I also think it is important to note that while reorganizations may be taking place, since the beginning of the fiscal year, almost no administrative positions have been eliminated and, in fact, there have been a number of additions.

This is disappointing at best and a far cry from what I would have expected from our new Board and Superintendent.

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APS Human Resources reorganized during September

October 8, 2014

During the month of September, under the leadership of Chief Human Resources Officer Pamela Hall, who came to APS from AISD, the Atlanta Public School’s Human Resources function has been reorganized.

In summary – per a PowerPoint presentation on the APS website, the following changes have been made:

  • The divisions of Centers of Expertise, Strategic Services, and HR Operations are being renamed to Talent Management and HR Services. All positions in Human Resources will be combined into one program budget, 8004 – “Human Resources.”
  • The Talent Management team will be accountable for providing direct support to supervisors in their staffing needs, including the first line of recruiting, onboarding, substitutes, hiring, certification, applicant screening, HR technology, and staffing allocations.
  • The HR Services group will provide data entry and accuracy for all employment records, as well as subject-matter-expertise in certification, position control, HR technology, compensation, new teacher induction, and absence management.
  • Goals include improved customer service experience for internal and external customers, greater communication and transparency, accuracy of data management systems, record keeping systems, and talent identification, development, and retention.

Seven staff members from the Office of Internal Control and Legal Departments will transfer to HR to handle employee relations functions. In addition, the Employee Benefits, Risk Management, Unemployment & Workers’ Compensation function (Dept. 8006) - with 11 positions - is being transferred to Finance.

As a result of these transfers, HR will have approximately 60 staff members versus the 63 contained in the FY15 Budget. However, since the moves noted above are all transfers, the total APS FY15 Budget appears to remain unchanged as a result of the HR reorganization.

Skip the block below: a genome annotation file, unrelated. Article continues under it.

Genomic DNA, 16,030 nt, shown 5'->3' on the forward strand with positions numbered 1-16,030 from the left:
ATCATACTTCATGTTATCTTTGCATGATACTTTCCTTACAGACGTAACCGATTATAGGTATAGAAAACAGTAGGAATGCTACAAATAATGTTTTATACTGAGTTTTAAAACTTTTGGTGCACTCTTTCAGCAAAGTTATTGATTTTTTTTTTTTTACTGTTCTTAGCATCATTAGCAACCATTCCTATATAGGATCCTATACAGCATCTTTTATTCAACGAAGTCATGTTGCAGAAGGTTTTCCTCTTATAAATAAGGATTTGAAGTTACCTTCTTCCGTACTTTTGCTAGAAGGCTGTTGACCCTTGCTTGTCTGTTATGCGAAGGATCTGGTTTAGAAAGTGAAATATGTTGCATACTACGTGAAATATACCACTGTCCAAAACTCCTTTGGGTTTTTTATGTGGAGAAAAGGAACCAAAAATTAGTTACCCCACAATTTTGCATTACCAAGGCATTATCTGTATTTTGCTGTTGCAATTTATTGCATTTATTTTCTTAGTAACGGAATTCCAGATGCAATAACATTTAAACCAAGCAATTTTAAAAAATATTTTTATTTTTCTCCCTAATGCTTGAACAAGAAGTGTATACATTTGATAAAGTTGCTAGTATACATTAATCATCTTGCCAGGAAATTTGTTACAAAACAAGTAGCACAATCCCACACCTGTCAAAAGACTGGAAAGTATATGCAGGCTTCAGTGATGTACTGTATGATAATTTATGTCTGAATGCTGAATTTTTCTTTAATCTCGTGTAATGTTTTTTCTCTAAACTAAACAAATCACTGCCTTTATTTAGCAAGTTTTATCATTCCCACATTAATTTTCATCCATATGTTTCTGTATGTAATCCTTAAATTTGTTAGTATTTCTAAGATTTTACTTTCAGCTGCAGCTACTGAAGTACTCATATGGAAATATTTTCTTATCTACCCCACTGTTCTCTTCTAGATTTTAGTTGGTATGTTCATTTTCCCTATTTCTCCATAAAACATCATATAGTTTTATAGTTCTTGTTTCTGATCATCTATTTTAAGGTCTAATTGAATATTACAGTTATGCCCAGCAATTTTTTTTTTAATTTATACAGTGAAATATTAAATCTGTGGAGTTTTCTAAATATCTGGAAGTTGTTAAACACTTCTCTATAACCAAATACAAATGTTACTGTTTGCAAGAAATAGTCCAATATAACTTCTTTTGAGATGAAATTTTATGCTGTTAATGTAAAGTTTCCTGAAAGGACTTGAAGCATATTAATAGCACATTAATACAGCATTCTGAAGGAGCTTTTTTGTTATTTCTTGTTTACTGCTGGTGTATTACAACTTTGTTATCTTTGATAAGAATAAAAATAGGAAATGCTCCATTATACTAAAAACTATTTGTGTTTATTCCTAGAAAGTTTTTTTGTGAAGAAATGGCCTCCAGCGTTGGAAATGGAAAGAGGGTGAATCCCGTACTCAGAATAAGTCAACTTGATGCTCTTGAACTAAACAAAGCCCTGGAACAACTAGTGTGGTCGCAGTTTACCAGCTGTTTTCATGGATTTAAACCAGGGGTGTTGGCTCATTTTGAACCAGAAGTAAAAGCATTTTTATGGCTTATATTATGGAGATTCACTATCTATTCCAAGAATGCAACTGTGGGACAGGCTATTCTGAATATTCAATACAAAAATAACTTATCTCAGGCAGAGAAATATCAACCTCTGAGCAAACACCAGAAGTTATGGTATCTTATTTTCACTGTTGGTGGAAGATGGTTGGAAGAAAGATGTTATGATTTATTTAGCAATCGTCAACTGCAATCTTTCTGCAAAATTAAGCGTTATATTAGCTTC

Per the APS website, Hall stated,

I … expect our district to become recognized as a world-class organization that supports the recruitment and retention of outstanding employees that will enhance the district’s vision for student achievement. What can you expect from our reorganized department?

  • A change in culture that is student-focused, customer service driven, and supportive of the organization and each other.
  • Organized people and processes that provide maximum efficiency and opportunities to excel.
  • Utilization of technology to reduce manual processes and errors.
  • Involvement by key stakeholders in decision-making and transparency through communication.

The new top-level organization chart is as follows (click to enlarge):

HR Org Chart 100814

You can access additional levels of the organization chart here.

As part of restructuring, employees are now directed to contact individuals within HR with questions or concerns versus a call center that is being closed at the end of October. To facilitate interaction between HR staff and employees, HR has published a complete list of all personnel, their functions, phone numbers and email addresses (see here).

Last May when Pamela Hall’s name was announced, I wrote a post (see here) that presented a very significant difference in the efficiency of the AISD HR function versus the APS function. Based on my research, AISD had 43 HR staff to handle over 11 thousand district employees – or one HR staff per 260 employees. At that time, the APS HR function had one person for 141 employees.

I had hoped that under Hall’s leadership, the APS HR function would become more efficient and begin to move towards the efficiency levels in Austin. However, none of the changes noted in the above reorganization indicate that this will be the case.

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APS news release on hiring of Dr. Carlton D. Jenkins as Chief Academic Officer

October 7, 2014

APS Hires Chief Academic Officer

ATLANTA – The Atlanta Board of Education voted to accept Superintendent Meria J. Carstarphen’s recommendation to hire Dr. Carlton D. Jenkins as chief academic officer (CAO) for Atlanta Public Schools (APS).

The APS chief academic officer is responsible for driving the district’s core academic function — curriculum and instruction delivery to more than 50,000 students.